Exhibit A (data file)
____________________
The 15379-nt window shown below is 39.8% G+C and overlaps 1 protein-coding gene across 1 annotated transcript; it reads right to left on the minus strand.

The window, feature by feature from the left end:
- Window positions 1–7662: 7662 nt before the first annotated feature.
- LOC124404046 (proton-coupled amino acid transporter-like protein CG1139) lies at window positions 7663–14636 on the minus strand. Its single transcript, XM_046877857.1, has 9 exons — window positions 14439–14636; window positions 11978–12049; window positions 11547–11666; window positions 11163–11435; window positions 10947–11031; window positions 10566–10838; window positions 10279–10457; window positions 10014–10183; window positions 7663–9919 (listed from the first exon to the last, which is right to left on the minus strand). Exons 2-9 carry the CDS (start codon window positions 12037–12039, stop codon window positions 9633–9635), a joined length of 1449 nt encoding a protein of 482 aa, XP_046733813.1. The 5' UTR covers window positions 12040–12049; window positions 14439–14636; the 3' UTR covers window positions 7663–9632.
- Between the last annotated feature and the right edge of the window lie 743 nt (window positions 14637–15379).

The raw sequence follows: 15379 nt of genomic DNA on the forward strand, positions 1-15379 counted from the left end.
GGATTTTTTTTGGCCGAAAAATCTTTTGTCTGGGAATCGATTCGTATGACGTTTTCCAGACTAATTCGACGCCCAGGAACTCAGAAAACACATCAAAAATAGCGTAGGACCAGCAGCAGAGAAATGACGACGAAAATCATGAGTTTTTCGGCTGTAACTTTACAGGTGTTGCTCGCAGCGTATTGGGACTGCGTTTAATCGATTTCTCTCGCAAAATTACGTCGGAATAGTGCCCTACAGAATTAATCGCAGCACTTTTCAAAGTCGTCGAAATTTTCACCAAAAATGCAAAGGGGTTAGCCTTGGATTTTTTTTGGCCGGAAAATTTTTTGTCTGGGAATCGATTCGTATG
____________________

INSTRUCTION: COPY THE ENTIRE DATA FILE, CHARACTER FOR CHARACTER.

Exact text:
The 15379-nt window shown below is 39.8% G+C and overlaps 1 protein-coding gene across 1 annotated transcript; it reads right to left on the minus strand.

The window, feature by feature from the left end:
- Window positions 1–7662: 7662 nt before the first annotated feature.
- LOC124404046 (proton-coupled amino acid transporter-like protein CG1139) lies at window positions 7663–14636 on the minus strand. Its single transcript, XM_046877857.1, has 9 exons — window positions 14439–14636; window positions 11978–12049; window positions 11547–11666; window positions 11163–11435; window positions 10947–11031; window positions 10566–10838; window positions 10279–10457; window positions 10014–10183; window positions 7663–9919 (listed from the first exon to the last, which is right to left on the minus strand). Exons 2-9 carry the CDS (start codon window positions 12037–12039, stop codon window positions 9633–9635), a joined length of 1449 nt encoding a protein of 482 aa, XP_046733813.1. The 5' UTR covers window positions 12040–12049; window positions 14439–14636; the 3' UTR covers window positions 7663–9632.
- Between the last annotated feature and the right edge of the window lie 743 nt (window positions 14637–15379).

The raw sequence follows: 15379 nt of genomic DNA on the forward strand, positions 1-15379 counted from the left end.
GGATTTTTTTTGGCCGAAAAATCTTTTGTCTGGGAATCGATTCGTATGACGTTTTCCAGACTAATTCGACGCCCAGGAACTCAGAAAACACATCAAAAATAGCGTAGGACCAGCAGCAGAGAAATGACGACGAAAATCATGAGTTTTTCGGCTGTAACTTTACAGGTGTTGCTCGCAGCGTATTGGGACTGCGTTTAATCGATTTCTCTCGCAAAATTACGTCGGAATAGTGCCCTACAGAATTAATCGCAGCACTTTTCAAAGTCGTCGAAATTTTCACCAAAAATGCAAAGGGGTTAGCCTTGGATTTTTTTTGGCCGGAAAATTTTTTGTCTGGGAATCGATTCGTATG